Masterful songwriting occasionally comes from out of nowhere. The people who’ve followed the careers of acts like Bob Mould, The Gloria Record, Mineral, and Chicago’s Verbow are well versed in Matt Hammon’s talents, but his first solo release Silver Suitcase goes places where his stellar work with those artists even hinted at. The ten songs on this initial offering are cut in an ideal way that ensures the listener is never wasting their time and Hammon sounds confident of exactly what he wants to say on each track. It’s further impressive that Hammon shows off his talents as a multi-instrumentalist while retaining a distinctive musical voice in each of those respective roles. He’s taken on the full onus of Silver Suitcase’s creative burden and never buckles under the weight – instead, there’s an inspired air surrounding the songs that Hammon taps into and communicates well to the audience.
His opener “Pictures” alternates the way it comes at listeners. Some of it has a light, jangling guitar sound, especially during the verses, while the choruses’ picks up things with a sharp uptick in energy and Hammon pushes it all along with a breathlessly energetic vocal. “The Table” is a much more raucous track with an uptempo thrust and busy guitars, but the vocal melody has strength that the arrangement, perhaps, lacks for some listeners. His vocals are definitely treated more with post production gimmickry here, but not so much that it drags down the whole enterprise. “Out of Touch” is a head down, spartan guitar rocker with nice drumming from Hammon that keeps things steady throughout. His voice is extraordinarily clear here and he puts over the self-reflective lyrical content without any hint of a whine or pandering in his voice. The sincerity in his singing in undoubted. “Never Say So” certainly recalls the glory days of nineties alternative rock with his arena rock like punch and big guitars, but it’s a cut above some cheap attempt to cash in that sound because constant reminders of the unique personality behind these songs keeps coming through. As a longtime drummer, Hammon thinks about things in a very percussive way and that extends to his use of the language – many of the lines in the album’s songs are taut and fraught with meaning thanks to their unwillingness to waste a word. “Never Say So” comes off as one of the album’s best examples of this.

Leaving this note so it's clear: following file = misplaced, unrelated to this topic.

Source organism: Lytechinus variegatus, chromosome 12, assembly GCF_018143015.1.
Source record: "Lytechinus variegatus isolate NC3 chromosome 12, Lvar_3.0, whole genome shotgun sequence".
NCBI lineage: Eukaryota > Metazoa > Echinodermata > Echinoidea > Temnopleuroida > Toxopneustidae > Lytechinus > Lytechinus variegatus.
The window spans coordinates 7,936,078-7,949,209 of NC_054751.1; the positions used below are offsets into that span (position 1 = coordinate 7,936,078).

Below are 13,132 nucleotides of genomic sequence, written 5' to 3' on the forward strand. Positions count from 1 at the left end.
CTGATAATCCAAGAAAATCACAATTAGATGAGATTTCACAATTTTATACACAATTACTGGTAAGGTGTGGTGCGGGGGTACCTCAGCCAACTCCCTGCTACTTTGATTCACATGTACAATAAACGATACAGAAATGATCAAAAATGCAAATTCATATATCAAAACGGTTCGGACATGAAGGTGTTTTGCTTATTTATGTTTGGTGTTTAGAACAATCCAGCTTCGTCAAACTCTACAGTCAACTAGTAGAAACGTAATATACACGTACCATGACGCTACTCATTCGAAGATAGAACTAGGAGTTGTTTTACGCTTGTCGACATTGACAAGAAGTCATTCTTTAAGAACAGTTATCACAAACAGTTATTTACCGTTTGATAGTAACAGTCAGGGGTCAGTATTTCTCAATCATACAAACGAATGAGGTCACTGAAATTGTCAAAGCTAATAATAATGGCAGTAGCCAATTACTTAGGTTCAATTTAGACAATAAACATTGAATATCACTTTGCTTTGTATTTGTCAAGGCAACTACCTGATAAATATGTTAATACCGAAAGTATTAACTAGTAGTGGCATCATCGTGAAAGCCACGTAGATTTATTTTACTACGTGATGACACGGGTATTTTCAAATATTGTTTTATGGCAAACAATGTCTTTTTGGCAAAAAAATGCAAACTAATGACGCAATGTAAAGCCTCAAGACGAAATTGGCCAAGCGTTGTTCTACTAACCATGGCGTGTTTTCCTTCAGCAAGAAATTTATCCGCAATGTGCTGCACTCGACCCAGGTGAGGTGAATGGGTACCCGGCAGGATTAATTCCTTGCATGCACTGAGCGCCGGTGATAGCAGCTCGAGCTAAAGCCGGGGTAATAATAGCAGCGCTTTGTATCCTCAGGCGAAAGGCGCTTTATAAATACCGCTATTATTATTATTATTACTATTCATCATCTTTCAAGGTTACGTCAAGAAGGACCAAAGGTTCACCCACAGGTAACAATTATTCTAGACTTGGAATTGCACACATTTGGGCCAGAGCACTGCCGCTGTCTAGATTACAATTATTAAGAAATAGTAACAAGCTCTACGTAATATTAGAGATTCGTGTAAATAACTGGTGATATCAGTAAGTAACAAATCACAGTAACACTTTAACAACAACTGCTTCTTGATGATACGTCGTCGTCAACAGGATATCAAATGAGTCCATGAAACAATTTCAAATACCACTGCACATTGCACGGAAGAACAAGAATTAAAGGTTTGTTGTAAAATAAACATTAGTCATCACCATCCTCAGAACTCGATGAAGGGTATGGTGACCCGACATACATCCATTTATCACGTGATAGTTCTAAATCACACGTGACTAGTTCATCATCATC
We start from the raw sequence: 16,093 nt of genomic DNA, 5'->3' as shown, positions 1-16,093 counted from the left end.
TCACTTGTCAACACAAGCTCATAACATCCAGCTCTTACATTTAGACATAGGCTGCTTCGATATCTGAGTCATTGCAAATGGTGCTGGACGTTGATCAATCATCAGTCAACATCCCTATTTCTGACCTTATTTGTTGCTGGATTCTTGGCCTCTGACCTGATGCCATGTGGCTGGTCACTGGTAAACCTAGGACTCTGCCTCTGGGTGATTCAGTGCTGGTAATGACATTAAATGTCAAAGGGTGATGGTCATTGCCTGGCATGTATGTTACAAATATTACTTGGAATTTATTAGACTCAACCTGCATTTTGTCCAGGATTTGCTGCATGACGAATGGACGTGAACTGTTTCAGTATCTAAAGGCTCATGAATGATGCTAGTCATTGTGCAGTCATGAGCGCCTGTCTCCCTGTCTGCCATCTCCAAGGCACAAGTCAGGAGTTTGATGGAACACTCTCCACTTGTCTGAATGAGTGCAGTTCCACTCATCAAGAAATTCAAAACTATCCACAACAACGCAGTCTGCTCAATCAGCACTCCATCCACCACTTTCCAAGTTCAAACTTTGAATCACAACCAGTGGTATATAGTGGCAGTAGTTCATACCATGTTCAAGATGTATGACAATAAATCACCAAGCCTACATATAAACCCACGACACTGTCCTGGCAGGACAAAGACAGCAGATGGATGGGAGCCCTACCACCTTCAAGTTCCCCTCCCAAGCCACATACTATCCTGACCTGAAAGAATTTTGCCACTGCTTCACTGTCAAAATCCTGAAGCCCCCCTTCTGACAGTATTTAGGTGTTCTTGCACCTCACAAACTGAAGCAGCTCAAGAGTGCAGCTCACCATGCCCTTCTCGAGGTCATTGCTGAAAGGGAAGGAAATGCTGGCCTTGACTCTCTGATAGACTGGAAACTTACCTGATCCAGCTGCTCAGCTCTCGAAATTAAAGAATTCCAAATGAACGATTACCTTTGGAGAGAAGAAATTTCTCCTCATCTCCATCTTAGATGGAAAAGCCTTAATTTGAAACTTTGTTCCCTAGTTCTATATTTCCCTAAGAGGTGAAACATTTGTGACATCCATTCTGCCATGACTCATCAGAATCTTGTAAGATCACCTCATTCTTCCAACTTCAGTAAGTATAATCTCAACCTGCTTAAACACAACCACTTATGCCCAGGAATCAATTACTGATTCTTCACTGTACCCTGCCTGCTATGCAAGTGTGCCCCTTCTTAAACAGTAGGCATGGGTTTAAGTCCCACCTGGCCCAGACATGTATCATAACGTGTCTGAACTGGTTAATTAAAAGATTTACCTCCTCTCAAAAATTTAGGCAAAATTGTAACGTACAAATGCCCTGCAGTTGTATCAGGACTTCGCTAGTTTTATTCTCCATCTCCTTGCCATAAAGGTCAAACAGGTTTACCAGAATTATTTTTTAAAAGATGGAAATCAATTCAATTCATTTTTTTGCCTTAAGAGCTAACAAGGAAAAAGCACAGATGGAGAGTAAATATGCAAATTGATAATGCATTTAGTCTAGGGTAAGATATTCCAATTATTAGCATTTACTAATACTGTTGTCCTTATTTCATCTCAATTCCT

Some will surely disagree, but “As a Child” and “Silver Suitcase” are the album’s highlights. They come in the middle of the release and complement each other in important ways while having, ultimately, much different effects on their audience. The first song is in the same mold as the earlier “Out of Touch” with its confessional lyric, but its vulnerability and musical imagination are very affecting. The title song is likely the best moment on the release and it is a superb lyric, rife with imagery and powerful phrases that Hammon gets behind with every ounce of his vocal skill. The marriage of words, voice, and instruments with a corresponding melody creates a practically cinematic listening experience. The album’s second to last song is a moody, slightly psychedeliczed acoustic track with evocatively treated vocals, miked for distance and echo, playing off against the acoustic guitar and a synthesizer presence that rises and falls throughout the song’s duration. Silver Suitcase isn’t a perfect album, but it’s scarcely possible to imagine first releases that would impress you more this year.